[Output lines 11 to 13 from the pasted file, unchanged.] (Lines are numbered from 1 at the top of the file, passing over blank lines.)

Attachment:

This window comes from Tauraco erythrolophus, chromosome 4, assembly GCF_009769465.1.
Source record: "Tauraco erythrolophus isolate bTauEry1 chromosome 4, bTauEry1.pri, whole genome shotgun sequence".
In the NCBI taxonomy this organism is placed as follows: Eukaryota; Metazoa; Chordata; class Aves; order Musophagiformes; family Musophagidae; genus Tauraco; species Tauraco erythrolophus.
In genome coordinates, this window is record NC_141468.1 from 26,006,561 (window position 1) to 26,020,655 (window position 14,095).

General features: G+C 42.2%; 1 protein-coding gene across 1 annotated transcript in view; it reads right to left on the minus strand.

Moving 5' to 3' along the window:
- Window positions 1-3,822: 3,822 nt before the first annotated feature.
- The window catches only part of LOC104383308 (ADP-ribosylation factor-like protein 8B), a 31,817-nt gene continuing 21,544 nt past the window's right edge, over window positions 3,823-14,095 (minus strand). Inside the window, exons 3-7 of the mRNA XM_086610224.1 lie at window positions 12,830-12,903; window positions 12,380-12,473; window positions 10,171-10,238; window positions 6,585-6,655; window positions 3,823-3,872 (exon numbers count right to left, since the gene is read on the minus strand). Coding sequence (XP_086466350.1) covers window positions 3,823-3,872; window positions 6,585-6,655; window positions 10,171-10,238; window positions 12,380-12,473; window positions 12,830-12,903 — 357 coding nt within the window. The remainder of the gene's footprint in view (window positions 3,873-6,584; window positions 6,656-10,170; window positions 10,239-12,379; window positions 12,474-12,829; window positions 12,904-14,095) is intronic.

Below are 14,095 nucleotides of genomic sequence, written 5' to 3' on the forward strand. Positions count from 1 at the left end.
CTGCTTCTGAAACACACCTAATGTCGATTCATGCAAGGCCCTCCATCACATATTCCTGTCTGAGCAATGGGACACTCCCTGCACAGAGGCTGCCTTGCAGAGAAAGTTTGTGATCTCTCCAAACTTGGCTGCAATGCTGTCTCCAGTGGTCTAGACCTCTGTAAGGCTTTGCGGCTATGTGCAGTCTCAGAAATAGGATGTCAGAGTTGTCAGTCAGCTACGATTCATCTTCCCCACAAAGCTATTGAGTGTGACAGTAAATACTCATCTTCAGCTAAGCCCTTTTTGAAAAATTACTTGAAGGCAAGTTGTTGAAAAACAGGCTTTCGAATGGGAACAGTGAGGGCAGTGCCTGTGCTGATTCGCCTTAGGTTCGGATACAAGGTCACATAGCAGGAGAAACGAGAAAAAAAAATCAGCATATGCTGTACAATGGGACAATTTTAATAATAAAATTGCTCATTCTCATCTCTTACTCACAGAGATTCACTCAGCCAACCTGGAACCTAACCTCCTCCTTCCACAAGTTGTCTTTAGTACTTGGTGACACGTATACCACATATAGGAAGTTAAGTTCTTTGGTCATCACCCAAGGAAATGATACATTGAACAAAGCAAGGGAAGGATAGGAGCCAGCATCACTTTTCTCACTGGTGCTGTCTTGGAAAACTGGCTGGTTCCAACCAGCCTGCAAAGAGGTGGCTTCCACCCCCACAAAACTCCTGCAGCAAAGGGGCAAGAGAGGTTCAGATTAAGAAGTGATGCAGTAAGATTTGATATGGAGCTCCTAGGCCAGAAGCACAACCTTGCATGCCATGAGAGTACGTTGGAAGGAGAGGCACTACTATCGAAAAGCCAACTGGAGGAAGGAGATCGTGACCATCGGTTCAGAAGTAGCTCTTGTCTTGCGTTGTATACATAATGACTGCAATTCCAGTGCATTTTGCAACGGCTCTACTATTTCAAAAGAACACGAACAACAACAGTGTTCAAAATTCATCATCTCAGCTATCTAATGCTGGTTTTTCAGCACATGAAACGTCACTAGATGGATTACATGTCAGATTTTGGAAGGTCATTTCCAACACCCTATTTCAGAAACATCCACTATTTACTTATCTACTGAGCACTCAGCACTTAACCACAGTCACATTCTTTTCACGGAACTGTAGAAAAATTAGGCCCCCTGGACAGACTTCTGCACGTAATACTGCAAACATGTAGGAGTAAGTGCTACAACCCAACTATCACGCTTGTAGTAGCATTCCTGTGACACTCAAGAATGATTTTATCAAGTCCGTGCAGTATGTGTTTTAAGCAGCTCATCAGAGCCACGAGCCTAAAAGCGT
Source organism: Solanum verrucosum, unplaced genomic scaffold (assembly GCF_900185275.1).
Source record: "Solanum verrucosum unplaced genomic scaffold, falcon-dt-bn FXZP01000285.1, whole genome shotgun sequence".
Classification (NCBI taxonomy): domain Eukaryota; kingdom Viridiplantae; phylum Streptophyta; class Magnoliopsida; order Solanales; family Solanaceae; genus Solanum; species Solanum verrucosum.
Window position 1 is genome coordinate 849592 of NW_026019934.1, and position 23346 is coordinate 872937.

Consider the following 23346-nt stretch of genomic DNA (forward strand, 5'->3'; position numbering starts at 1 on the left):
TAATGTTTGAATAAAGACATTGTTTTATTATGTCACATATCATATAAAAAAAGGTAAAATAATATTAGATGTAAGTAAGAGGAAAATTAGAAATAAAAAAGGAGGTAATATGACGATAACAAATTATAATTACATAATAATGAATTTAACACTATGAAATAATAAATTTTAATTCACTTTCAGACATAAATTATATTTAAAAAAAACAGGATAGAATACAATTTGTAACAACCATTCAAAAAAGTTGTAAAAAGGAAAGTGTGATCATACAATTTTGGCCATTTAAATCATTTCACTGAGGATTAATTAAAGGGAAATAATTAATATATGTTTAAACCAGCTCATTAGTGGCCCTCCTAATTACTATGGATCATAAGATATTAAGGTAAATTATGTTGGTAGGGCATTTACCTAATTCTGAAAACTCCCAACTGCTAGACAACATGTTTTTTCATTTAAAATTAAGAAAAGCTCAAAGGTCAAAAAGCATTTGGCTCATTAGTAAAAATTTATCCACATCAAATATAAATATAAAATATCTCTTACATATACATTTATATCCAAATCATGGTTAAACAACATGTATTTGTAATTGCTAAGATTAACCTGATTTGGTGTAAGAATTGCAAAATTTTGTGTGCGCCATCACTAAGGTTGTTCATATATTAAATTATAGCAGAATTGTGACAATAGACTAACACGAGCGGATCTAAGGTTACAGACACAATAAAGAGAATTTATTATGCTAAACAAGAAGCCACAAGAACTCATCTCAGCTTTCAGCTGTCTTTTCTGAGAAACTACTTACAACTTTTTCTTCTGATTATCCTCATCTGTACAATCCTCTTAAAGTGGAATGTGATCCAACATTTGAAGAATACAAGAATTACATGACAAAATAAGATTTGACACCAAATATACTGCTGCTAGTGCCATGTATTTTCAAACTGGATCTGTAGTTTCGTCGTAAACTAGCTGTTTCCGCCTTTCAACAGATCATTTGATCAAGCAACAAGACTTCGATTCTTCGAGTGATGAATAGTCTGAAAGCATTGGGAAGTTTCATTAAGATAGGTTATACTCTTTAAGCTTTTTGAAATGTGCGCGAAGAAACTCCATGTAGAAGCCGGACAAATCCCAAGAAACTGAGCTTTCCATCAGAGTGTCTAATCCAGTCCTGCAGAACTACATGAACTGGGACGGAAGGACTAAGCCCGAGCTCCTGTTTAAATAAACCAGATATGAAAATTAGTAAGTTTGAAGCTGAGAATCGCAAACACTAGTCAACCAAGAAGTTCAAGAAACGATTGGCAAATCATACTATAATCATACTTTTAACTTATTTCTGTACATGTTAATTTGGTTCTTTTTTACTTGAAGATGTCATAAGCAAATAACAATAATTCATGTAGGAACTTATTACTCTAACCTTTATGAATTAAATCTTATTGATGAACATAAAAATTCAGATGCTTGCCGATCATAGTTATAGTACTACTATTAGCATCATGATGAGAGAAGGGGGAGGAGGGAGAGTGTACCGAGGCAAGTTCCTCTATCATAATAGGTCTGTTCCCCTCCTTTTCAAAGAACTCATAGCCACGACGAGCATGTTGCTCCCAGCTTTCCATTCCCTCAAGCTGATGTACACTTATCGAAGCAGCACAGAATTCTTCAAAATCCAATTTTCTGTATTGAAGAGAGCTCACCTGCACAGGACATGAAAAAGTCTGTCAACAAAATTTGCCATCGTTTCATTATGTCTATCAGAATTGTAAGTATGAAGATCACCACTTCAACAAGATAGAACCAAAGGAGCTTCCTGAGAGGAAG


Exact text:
Source organism: Solanum verrucosum, unplaced genomic scaffold (assembly GCF_900185275.1).
Source record: "Solanum verrucosum unplaced genomic scaffold, falcon-dt-bn FXZP01000285.1, whole genome shotgun sequence".
Classification (NCBI taxonomy): domain Eukaryota; kingdom Viridiplantae; phylum Streptophyta; class Magnoliopsida; order Solanales; family Solanaceae; genus Solanum; species Solanum verrucosum.